Lee Kovel of Kovel-Fuller advertising agency took on the project pro bono. After testing six campaigns, including one called "Pray for Peace" and another called "Terrorism Sucks," he and his staff finally arrived at the final product, which consists of a sepia photograph of an Israeli student who would easily pass for American on any college campus in the United States. The first line of copy names the student's likes and hobbies, and the second line describes what the student hates.
Marketing expert Azi Tabachnik came up with the idea of using Israeli students after visiting Israel a year ago. As he photographed Israeli students to show his wife, Tabachnik found the Israeli students "cool, hip and interesting."
"They're cool ads when there's nothing cool about being pro-Israel today," Hassid said. "The typical American student ...Â has 100 other things going on and could care less. This reaches out to them, because it offers them something cool to relate to."
Tabachnik explained, "We wanted to give students an unobstructed mirror to look at each other and find something inside themselves that they may not have recognized."
That same mirror is reflected in the Web site www.student2student.com listed at the bottom of the ad. The site contains facts about the conflict, as well as information on how students can get involved, including post-programming opportunities developed by Project Communicate. Project Communicate leaders said they will monitor the campaign's effect to measure efficacy.
Student responses at UCLA were varied. Some students already had their minds made up before they even looked at the ads. Nir Shafir, a student who moved here from Israel at the age of 5 and wears a hamsa (good luck charm) around his neck, said, "It's true, but it's really biased. I'm pro-Palestinian, so I don't like these ads that humanize Israelis."
But some said that the ads woke them up. Lucas Burke, a senior who is majoring in English and the classics, said, "You get so wrapped up in day-to-day stuff that you don't realize how good you have it here and how much is wrong with the world."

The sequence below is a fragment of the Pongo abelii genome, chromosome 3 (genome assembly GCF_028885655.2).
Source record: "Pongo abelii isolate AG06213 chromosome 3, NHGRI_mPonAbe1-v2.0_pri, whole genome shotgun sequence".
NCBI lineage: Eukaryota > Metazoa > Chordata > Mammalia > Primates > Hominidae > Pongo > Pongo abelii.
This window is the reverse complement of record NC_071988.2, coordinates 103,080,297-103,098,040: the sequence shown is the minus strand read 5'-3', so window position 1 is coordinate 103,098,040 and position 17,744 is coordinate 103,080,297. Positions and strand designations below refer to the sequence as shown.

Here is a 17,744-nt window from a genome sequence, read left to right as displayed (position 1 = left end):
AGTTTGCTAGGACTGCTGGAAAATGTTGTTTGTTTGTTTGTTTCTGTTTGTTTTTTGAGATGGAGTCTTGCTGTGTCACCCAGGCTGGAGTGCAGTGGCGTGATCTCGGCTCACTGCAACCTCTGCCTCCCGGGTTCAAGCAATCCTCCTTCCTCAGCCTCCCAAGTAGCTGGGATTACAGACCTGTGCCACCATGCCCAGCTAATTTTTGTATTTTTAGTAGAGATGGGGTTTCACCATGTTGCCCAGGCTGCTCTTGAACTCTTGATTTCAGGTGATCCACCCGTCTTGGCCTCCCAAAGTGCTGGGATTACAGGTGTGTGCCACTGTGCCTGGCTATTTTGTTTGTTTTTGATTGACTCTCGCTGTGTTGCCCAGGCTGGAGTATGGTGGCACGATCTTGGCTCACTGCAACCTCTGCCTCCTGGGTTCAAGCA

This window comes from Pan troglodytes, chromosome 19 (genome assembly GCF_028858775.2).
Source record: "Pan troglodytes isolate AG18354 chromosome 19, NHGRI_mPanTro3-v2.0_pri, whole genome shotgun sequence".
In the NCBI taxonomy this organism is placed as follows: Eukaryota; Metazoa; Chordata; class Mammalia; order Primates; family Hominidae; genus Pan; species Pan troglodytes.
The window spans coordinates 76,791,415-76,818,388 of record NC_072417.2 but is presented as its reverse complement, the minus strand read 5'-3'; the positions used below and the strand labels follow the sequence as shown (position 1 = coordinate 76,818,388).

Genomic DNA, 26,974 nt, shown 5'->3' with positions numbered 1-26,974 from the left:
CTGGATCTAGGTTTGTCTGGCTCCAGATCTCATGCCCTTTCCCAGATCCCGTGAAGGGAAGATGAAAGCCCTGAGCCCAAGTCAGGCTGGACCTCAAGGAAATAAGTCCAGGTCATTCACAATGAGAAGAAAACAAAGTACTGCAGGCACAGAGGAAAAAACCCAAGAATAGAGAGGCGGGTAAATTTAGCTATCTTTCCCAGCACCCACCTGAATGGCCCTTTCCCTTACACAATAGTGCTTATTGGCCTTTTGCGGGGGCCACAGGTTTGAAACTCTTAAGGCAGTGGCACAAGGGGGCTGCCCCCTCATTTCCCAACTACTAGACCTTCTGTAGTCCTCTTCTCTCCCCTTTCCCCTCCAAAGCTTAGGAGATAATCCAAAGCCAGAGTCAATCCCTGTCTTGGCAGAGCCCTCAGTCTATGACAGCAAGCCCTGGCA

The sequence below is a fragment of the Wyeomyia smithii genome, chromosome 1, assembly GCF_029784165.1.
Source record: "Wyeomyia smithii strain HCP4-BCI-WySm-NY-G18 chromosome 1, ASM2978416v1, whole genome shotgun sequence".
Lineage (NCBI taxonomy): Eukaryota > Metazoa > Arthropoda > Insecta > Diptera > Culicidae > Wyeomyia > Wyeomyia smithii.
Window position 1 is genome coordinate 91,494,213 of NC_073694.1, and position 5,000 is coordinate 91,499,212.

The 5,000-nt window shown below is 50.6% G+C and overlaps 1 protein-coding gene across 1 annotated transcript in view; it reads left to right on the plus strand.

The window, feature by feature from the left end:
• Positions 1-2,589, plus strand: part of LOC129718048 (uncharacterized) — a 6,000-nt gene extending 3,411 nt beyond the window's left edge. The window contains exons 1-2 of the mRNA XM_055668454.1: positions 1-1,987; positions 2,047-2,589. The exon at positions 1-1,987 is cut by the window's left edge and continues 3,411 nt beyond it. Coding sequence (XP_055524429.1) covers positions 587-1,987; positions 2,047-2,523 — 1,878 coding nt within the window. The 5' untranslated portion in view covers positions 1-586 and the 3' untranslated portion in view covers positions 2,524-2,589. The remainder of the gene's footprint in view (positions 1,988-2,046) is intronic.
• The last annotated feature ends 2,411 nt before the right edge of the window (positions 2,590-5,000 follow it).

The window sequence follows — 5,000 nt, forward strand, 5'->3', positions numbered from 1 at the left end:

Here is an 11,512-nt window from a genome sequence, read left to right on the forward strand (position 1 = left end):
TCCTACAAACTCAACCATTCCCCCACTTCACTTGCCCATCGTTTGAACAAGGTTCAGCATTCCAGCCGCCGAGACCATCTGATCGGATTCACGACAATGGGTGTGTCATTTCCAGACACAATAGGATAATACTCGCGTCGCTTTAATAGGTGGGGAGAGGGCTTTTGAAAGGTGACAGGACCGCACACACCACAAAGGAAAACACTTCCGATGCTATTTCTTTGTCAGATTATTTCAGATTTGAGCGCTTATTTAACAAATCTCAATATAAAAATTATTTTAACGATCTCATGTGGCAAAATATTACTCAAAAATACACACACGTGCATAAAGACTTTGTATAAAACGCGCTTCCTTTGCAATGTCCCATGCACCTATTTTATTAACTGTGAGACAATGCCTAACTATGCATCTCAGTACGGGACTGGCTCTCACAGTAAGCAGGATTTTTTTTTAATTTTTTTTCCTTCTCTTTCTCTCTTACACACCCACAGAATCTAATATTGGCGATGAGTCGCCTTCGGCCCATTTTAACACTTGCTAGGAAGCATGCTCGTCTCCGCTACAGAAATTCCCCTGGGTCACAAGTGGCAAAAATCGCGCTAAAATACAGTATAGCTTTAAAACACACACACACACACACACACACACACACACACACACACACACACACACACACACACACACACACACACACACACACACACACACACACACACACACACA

Off campus, Hussam Ayloush, executive director of the Southern California Chapter of the Council on American Islamic Relations disagrees with Project Communicate's method, but said that he doesn't expect to see a direct response to the ads by the Muslim organizations.
"It is unfortunate when any group focuses on a one-sided aspect of the conflict, as if to demonize or belittle the suffering of the other party," Ayloush said. "Regardless of race, our resources and time should be spent not on fanning the flames of hatred and misunderstanding, but on eliminating the root cause of the conflict."
Project Communicate, which is supported by The Jewish Federation of Greater Los Angles, has garnered support from 90 Hollywood executives, including a core group of heavy-hitters, such as political activist Donna Bojarsky; producer Tom Barad; Howard Bragman, founding partner of Bragman Nyman Caffarelli; Roger Fishman, head of marketing group at CAA, and politcal consultatnt Brent Cohen.
Others are movie producer Sean Daniel; entertainment attorney Ken Hertz; screenwriter Andrea King, television writer-producer Jay Kogen; Art Levitt, CEO of Fundango; marketing specialist Tabachnik, and columnist Tom Teicholz.
Also included are writer Michael Tolkin; writer-director Jon Turteltaub; activist and philanthropist Lynne Wasserman; Sherry Lansing, chairman of Paramount Pictures; producer Zvi Rosenman, and producer and writer Jason Venoker. Â